Police in Chitipa District Tuesday arrested seven men who are suspected of trying to smuggle maize to neighbouring Tanzania.

On Saturday, Chitipa Police, under the command of Police Officer In-Charge, Senior Assistant Commissioner Rodrick Mpeta, impounded 21 tracks loaded with maize at Chitipa Boma, whose destination was not clear.

Police did not arrest maize owners and track drivers whose freedom suddenly vanished Tuesday when a court sitting at Chitipa Magistrate court, presided over by Mzuzu Magistrate Court, Chief Resident Magistrate Texious Masoamphambe, ordered their immediate arrest.

Government prosecution team, led by Regional Prosecution Officer (RPO) Senior Super-Intendent Christopher Katani, charged the suspects with an offence of attempting to export special crops which is contrary to Section 401 of the Penal Code, as read with Section3, 6(1)(3)(4) of the Special Crops Act CAP 65:01.

Besides contravening the Special Crops Act, the summons /charge sheet of Section 83 and 84 of Criminal Procedure and Evidence Code from the Chief Resident Magistrates’ office, also carried a provision to the effect that attempt by the seven accused to export Special Crop, maize, ‘out of the territory of Malawi’ was an abuse of the law, following a government ban on export of maize, under Illicit Export of Maize, reference NO:BL 100, effective March 14, 2017.

The seven will remain in custody up to April 10, 2017, when full hearing of the case will resume, which will determine the fate of the suspects and their properties.

Police Officer In-Charge, Mpeta, who has just cultivated excellent working relationship with members of Chitipa community, for quite a few months he has been in the border district, worked with haste on phone call tips from patriotic residents who were suspicious with the fleet of heavily loaded tracks, to mount a special operation from Saturday night up to Sunday, which led to impoundment of 21 haulage tracks, loaded with maize.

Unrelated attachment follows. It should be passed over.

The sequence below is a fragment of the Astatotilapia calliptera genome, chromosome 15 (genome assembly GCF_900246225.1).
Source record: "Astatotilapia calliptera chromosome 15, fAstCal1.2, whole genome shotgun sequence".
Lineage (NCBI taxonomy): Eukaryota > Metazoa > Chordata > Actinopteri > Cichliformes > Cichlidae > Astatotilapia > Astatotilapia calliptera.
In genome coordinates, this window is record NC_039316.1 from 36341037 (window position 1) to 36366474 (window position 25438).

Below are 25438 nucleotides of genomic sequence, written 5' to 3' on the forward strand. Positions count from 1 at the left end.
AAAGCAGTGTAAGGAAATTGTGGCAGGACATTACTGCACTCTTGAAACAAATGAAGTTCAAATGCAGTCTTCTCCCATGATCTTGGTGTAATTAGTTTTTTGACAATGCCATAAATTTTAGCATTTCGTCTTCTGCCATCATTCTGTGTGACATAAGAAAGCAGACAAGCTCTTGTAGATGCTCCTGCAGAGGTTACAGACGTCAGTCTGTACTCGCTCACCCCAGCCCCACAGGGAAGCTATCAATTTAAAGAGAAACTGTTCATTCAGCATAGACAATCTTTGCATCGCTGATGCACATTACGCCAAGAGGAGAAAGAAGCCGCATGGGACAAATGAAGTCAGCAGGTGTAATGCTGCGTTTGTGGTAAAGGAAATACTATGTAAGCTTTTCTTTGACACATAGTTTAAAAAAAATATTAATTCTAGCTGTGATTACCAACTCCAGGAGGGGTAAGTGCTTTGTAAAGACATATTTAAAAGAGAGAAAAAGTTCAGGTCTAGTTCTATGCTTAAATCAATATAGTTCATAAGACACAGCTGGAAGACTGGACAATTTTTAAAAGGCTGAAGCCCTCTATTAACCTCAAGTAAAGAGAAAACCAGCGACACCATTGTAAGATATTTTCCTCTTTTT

According to Mpeta, the tracks were packed in undesignated places at Chitipa Boma and Rufita Trading Centre, 7 km from Chitipa Boma, as the owners were allegedly working out strategies of siphoning the commodity outside the district.

He said, “We were also tipped by well-wishers that some maize owners were trying to look for houses for rent to temporarily store their stranded maize.”

Mpeta said there was a likelihood that the seven suspects were going to connive with business people with smaller cars to ship the maize out of Chitipa District, in smaller tonnages.

The suspects insisted that the last destination of the maize was Chitipa District, where it was going to be offered for sale, an argument which surprised residents, going by how envious food secure the district is and has always been, for decades.

The accused are Ezekiel Lwinga,38, and hails from TA Mwaulambia in Chitipa District and has 8 tracks, Austin Mwalwayo, 37, and comes from TA Kyungu, in Karonga District, with 7 tracks, William Siwila,32, from TA Mwaulambia, in Chitipa District, owner of 2 tracks and four drivers with a track each, who claimed they were carrying maize for Export and Trading Company and Farmers World.

The drivers are as follows: Christopher Alibaba, 33, from TA Kapeni,Blantyre District , Gift Ngwira, 35, from TA Kyungu, Karonga District, Kelvin Kawonga, 36, from TA Chimutu, Lilongwe District and Alick Chikwasa, 32, from TA Mwaulambia, in Chitipa District.

Meanwhile, Ezekiel Lwinga and Austin Mwalwayo have hired Lawyer Gorge Kazipachike of Jivason and Company Law firm to defend them.

Surprised too with this maize issue are maize traders at Chitipa Boma, who used to supply maize to Lilongwe and other parts in Central Region and beyond, few months ago, who have been pushed into nursing the probability that the impounded maize might belong to uncertified maize traders who jealously bought maize in bulks previous harvesting season and hoarded the precious commodity, with the aim of making huge profits during lean months of December to March.

The debate is also hot that the traders might have had a lot of hope to amass wealth from their maize, yielding to alarming predictions of worst hunger to hit the country, due to a combination of serious dry spells and devastating floods which wrecked havoc in 2015-2016 growing season.
The two strange catastrophes negatively affected food production, threatening to plunge over 6 million Malawians into unheard of starvation.

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